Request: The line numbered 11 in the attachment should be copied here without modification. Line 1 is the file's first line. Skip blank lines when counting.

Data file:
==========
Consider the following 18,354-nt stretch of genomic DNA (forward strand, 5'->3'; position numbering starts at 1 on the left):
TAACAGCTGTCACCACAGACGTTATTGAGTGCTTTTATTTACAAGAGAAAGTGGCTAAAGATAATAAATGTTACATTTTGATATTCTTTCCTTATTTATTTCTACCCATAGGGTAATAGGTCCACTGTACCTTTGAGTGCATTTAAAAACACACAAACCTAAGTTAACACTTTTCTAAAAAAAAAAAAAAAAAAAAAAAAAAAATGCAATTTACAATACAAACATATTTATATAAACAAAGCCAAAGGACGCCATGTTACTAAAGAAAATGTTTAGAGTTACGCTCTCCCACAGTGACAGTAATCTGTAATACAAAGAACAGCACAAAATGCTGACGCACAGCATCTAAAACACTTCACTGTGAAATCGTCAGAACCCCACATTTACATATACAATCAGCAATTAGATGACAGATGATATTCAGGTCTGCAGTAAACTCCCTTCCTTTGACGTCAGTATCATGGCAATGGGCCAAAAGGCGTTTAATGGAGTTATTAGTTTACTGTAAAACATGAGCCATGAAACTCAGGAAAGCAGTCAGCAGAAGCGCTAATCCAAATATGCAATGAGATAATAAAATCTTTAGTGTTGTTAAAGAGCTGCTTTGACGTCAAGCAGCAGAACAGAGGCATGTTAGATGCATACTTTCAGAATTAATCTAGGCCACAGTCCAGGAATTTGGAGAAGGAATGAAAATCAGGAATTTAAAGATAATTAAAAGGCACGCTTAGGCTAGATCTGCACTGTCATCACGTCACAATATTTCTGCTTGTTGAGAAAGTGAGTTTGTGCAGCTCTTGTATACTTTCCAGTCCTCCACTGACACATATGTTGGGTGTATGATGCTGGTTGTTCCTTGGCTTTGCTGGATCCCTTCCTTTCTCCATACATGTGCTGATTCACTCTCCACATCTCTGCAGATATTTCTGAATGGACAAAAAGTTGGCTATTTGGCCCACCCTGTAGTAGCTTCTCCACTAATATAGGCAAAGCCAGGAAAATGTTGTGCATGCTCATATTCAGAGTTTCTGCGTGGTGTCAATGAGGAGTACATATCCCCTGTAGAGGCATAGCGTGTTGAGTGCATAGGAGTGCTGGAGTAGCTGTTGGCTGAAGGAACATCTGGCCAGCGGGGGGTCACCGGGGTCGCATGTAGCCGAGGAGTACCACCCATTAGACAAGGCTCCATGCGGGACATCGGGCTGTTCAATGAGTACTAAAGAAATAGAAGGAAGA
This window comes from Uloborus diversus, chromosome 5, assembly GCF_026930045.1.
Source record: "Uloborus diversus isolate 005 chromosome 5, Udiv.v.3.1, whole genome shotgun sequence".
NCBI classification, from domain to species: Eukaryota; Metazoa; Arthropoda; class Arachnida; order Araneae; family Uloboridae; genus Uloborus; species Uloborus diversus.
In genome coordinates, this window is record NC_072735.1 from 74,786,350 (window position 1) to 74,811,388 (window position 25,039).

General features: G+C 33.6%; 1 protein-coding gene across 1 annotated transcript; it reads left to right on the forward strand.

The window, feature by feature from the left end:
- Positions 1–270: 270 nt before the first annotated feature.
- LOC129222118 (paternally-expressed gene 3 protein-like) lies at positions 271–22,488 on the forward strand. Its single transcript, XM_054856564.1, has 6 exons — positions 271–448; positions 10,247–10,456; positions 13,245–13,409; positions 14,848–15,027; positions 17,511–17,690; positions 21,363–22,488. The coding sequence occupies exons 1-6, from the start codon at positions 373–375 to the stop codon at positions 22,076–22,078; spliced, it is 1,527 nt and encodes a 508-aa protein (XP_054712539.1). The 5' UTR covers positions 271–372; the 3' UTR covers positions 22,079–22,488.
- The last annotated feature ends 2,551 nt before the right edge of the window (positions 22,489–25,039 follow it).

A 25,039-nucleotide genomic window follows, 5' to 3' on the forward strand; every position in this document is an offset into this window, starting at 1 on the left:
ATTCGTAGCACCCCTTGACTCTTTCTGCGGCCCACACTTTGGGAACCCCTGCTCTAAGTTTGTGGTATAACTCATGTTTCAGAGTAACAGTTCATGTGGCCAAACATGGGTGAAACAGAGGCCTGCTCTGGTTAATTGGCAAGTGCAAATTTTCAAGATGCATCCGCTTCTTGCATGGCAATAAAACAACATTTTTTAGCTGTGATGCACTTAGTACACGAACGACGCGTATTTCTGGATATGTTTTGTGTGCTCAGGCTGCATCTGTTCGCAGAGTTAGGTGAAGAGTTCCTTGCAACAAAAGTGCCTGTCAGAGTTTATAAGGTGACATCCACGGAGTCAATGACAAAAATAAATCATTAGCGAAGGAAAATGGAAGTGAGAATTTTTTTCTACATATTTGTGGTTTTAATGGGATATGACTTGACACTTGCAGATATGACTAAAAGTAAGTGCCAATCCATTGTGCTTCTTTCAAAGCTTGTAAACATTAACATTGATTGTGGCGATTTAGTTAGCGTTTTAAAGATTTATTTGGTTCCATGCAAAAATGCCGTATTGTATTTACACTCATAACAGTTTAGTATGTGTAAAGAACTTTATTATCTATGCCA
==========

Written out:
- The last annotated feature ends 2,551 nt before the right edge of the window (positions 22,489–25,039 follow it).